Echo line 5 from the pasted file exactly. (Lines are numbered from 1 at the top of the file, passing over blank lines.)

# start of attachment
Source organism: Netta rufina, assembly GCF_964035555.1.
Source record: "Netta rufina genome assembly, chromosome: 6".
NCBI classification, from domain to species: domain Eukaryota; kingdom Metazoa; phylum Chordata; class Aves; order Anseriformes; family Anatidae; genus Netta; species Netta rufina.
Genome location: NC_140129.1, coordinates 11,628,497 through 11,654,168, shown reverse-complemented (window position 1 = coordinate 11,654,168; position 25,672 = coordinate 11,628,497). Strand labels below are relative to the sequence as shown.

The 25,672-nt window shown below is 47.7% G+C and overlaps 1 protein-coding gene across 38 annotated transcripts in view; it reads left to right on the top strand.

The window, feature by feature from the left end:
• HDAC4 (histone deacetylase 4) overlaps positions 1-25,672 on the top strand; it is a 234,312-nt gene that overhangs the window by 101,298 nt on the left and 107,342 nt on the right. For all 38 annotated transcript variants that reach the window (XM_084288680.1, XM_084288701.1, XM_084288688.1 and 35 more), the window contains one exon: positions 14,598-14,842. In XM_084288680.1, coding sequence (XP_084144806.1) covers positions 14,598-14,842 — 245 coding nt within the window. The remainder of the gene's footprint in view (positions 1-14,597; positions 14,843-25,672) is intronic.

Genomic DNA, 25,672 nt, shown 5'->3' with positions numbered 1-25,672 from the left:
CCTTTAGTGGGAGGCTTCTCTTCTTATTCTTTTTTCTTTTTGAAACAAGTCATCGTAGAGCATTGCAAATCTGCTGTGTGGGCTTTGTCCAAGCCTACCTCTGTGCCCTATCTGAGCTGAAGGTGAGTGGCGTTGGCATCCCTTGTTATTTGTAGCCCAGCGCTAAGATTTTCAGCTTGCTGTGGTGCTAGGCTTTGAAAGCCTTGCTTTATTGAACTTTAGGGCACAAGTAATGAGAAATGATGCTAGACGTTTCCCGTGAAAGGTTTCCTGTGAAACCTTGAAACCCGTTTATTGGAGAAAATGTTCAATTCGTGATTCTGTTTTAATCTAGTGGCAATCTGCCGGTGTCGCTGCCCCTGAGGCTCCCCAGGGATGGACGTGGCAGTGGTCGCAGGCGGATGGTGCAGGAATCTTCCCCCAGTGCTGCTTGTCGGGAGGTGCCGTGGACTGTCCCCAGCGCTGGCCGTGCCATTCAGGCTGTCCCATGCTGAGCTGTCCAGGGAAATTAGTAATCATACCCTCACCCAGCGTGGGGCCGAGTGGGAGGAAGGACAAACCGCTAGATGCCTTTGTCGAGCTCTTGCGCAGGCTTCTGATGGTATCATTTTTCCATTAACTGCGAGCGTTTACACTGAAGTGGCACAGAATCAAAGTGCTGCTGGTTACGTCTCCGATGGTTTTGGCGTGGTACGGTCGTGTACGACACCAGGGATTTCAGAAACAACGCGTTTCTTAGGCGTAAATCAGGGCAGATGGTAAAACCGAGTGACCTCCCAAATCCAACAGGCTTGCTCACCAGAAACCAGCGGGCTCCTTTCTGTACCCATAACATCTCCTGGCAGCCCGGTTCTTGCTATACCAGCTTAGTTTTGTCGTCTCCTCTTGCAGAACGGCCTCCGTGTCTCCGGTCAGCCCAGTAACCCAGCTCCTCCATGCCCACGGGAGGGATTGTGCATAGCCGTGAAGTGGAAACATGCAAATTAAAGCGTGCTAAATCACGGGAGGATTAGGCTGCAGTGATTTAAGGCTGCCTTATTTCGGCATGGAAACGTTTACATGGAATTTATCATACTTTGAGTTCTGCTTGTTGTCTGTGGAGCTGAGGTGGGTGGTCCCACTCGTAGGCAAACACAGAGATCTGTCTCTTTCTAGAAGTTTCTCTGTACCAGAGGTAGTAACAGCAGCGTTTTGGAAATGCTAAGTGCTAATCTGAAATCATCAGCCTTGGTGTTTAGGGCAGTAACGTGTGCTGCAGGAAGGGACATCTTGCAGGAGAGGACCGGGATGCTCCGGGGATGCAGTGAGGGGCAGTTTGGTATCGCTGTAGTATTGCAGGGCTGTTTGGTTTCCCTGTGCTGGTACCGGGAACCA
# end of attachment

The 25,672-nt window shown below is 47.7% G+C and overlaps 1 protein-coding gene across 38 annotated transcripts in view; it reads left to right on the top strand.